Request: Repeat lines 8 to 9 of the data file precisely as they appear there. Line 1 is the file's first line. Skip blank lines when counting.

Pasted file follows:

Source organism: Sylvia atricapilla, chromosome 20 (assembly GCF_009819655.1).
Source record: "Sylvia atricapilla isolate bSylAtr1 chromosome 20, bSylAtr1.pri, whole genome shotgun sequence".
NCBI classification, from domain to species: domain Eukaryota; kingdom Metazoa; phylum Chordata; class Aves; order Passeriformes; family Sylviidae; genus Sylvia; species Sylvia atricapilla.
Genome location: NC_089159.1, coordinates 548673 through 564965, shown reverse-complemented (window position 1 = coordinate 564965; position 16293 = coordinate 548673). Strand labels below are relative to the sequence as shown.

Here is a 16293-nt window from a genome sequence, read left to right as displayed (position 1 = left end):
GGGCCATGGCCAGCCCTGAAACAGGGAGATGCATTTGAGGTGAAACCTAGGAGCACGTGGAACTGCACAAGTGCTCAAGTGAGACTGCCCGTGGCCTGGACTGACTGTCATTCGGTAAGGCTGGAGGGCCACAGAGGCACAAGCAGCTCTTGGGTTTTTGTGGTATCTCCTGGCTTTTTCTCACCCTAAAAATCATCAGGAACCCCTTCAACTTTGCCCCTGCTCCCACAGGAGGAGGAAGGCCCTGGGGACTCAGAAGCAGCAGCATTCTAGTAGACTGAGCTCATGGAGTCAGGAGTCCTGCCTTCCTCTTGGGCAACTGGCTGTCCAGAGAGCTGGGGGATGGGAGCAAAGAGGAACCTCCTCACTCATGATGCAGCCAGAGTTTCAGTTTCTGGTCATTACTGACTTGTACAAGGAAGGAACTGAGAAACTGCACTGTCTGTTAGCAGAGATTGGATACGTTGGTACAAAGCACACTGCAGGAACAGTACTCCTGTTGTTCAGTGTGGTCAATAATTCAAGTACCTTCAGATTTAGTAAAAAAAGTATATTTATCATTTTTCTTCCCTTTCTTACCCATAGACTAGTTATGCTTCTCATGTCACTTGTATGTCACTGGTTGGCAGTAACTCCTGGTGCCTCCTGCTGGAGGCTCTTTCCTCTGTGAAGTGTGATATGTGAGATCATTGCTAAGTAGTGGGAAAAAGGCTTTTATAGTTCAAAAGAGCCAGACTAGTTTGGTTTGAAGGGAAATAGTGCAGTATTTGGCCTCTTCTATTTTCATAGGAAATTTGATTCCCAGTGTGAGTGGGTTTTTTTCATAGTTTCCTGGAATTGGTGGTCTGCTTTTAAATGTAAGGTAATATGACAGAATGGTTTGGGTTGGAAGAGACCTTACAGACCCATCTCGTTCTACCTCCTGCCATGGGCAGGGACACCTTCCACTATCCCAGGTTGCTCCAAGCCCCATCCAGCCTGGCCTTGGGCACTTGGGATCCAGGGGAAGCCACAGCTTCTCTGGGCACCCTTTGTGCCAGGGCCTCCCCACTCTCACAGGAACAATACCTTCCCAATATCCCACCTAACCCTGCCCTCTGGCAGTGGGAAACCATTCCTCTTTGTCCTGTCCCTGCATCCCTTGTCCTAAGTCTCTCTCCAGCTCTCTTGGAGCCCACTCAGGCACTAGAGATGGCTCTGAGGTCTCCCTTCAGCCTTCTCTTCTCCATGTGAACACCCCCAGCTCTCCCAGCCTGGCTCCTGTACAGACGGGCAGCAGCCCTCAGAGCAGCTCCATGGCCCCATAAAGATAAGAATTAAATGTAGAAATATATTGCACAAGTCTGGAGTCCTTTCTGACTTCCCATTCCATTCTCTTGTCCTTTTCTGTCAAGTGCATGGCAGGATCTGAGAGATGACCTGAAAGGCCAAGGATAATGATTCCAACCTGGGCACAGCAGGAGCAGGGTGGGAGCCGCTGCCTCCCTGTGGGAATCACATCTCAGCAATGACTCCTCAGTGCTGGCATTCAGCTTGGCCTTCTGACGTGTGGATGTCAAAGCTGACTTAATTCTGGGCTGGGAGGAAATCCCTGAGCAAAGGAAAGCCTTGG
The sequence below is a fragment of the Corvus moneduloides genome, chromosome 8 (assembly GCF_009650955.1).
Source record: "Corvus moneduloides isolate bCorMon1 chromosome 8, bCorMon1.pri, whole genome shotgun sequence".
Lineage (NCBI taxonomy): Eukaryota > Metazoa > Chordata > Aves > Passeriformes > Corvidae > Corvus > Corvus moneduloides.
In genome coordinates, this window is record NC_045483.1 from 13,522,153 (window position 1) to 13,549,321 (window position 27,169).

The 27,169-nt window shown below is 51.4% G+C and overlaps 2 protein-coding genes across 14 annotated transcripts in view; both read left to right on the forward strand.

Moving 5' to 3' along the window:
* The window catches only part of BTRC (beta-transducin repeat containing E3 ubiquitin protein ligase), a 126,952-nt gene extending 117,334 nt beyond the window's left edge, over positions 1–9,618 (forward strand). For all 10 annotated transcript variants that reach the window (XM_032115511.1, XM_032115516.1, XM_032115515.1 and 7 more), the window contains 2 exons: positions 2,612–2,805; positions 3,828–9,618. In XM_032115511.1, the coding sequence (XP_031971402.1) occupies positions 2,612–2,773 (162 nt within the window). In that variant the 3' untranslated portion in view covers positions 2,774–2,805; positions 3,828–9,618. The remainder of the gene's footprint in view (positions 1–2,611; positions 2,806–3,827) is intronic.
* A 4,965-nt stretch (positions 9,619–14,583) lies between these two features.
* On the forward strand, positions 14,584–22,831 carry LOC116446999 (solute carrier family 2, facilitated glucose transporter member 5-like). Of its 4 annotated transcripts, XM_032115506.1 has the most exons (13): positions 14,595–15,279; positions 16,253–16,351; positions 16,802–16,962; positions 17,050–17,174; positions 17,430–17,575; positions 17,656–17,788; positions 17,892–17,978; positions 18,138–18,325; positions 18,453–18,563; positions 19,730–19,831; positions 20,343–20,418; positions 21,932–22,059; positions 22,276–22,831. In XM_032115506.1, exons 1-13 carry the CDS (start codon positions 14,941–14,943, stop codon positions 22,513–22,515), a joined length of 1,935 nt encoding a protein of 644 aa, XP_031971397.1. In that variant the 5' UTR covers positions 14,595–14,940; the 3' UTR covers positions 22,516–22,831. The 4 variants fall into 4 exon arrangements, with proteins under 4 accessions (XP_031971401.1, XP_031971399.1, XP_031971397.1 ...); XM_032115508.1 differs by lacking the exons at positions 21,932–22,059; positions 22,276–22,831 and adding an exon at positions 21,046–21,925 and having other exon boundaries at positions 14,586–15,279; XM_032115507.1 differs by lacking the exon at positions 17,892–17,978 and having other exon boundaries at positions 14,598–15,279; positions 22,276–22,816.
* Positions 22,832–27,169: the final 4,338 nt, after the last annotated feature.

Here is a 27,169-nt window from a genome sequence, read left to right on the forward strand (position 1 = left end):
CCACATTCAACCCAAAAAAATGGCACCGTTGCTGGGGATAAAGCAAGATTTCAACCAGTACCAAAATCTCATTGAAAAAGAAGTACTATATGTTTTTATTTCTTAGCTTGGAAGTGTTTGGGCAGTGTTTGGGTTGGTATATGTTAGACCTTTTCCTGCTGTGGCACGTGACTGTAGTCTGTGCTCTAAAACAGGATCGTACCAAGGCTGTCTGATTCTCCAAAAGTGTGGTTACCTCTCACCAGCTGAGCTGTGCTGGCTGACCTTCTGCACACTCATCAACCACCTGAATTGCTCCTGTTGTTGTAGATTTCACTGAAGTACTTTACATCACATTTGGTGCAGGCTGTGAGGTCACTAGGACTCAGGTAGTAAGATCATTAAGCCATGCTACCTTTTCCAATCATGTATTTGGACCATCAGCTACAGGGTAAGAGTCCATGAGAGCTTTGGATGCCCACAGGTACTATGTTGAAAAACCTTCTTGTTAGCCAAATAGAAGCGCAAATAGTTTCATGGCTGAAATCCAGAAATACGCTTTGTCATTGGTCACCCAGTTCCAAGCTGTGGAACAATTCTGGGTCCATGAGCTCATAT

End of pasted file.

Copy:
Source record: "Corvus moneduloides isolate bCorMon1 chromosome 8, bCorMon1.pri, whole genome shotgun sequence".
Lineage (NCBI taxonomy): Eukaryota > Metazoa > Chordata > Aves > Passeriformes > Corvidae > Corvus > Corvus moneduloides.